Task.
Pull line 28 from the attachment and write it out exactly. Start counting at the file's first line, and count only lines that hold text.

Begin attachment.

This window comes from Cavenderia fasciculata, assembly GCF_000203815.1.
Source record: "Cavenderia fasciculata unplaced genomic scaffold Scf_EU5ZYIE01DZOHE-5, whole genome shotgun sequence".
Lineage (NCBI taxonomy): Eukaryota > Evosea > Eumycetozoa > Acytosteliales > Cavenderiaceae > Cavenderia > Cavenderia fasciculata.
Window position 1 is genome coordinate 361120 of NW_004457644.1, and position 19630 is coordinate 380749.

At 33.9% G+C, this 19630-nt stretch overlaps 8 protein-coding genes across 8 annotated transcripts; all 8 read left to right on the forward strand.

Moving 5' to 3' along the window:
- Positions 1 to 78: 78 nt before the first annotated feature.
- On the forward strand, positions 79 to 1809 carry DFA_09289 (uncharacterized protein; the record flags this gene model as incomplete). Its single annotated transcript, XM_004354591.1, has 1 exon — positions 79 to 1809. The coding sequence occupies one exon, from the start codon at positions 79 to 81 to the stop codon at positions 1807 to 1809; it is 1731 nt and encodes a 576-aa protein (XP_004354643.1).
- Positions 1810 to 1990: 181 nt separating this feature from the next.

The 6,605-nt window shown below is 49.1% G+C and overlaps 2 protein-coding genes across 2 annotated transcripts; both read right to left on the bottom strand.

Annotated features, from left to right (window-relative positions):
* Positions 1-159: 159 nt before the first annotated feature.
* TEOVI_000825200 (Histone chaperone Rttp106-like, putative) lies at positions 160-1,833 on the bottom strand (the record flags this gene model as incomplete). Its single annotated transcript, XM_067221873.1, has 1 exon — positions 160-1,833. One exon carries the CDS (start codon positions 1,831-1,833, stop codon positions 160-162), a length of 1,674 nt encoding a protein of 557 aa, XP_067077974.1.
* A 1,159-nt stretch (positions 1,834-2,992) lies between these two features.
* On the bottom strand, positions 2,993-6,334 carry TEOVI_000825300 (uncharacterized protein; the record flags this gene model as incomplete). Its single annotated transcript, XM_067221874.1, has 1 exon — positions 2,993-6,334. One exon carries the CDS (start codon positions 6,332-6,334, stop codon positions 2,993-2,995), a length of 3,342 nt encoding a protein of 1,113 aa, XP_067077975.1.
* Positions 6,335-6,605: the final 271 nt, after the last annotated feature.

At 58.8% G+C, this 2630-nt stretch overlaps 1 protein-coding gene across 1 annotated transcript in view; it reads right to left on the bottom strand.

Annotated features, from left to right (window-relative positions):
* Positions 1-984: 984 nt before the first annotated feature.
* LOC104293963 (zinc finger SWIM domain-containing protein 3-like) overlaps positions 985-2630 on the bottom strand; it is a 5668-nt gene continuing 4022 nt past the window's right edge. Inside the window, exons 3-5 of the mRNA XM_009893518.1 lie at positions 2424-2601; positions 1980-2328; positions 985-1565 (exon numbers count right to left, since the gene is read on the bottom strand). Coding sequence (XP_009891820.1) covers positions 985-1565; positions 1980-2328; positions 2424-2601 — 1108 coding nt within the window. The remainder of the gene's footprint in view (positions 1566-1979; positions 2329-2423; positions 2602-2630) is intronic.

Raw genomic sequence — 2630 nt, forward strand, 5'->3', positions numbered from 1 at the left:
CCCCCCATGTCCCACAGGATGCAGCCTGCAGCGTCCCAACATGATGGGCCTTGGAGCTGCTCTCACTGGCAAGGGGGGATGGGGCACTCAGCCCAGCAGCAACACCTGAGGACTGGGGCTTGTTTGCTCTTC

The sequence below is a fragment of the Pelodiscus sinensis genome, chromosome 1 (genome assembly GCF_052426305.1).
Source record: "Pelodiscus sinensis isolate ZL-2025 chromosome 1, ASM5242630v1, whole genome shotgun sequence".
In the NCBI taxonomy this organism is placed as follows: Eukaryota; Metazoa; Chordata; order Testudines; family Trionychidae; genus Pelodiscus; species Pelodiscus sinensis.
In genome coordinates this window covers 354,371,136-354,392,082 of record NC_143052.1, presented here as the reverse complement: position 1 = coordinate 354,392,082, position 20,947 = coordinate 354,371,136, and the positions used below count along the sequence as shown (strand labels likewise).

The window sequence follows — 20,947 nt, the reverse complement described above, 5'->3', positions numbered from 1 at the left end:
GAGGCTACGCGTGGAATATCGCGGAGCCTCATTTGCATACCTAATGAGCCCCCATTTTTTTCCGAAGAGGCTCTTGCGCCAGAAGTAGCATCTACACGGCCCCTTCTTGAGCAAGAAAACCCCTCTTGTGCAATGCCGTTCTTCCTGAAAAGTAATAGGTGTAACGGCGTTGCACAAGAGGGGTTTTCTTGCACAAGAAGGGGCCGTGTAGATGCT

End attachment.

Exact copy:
GAGGCTACGCGTGGAATATCGCGGAGCCTCATTTGCATACCTAATGAGCCCCCATTTTTTTCCGAAGAGGCTCTTGCGCCAGAAGTAGCATCTACACGGCCCCTTCTTGAGCAAGAAAACCCCTCTTGTGCAATGCCGTTCTTCCTGAAAAGTAATAGGTGTAACGGCGTTGCACAAGAGGGGTTTTCTTGCACAAGAAGGGGCCGTGTAGATGCT